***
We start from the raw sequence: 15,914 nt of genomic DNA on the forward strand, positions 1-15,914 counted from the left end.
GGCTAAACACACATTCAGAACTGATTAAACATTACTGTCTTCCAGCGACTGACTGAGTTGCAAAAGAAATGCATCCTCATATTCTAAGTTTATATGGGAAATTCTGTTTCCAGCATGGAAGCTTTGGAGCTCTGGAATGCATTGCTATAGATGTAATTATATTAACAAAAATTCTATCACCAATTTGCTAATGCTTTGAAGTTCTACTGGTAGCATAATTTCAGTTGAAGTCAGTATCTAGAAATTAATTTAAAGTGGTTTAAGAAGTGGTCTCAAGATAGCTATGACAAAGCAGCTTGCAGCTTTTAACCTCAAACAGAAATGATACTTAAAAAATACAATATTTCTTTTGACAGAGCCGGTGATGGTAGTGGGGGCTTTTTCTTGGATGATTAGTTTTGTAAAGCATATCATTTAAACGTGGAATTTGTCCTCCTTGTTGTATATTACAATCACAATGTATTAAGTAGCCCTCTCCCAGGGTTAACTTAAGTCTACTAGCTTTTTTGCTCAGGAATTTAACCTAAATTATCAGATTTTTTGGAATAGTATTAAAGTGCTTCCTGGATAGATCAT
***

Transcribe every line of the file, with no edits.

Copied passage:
We start from the raw sequence: 15,914 nt of genomic DNA on the forward strand, positions 1-15,914 counted from the left end.
GGCTAAACACACATTCAGAACTGATTAAACATTACTGTCTTCCAGCGACTGACTGAGTTGCAAAAGAAATGCATCCTCATATTCTAAGTTTATATGGGAAATTCTGTTTCCAGCATGGAAGCTTTGGAGCTCTGGAATGCATTGCTATAGATGTAATTATATTAACAAAAATTCTATCACCAATTTGCTAATGCTTTGAAGTTCTACTGGTAGCATAATTTCAGTTGAAGTCAGTATCTAGAAATTAATTTAAAGTGGTTTAAGAAGTGGTCTCAAGATAGCTATGACAAAGCAGCTTGCAGCTTTTAACCTCAAACAGAAATGATACTTAAAAAATACAATATTTCTTTTGACAGAGCCGGTGATGGTAGTGGGGGCTTTTTCTTGGATGATTAGTTTTGTAAAGCATATCATTTAAACGTGGAATTTGTCCTCCTTGTTGTATATTACAATCACAATGTATTAAGTAGCCCTCTCCCAGGGTTAACTTAAGTCTACTAGCTTTTTTGCTCAGGAATTTAACCTAAATTATCAGATTTTTTGGAATAGTATTAAAGTGCTTCCTGGATAGATCAT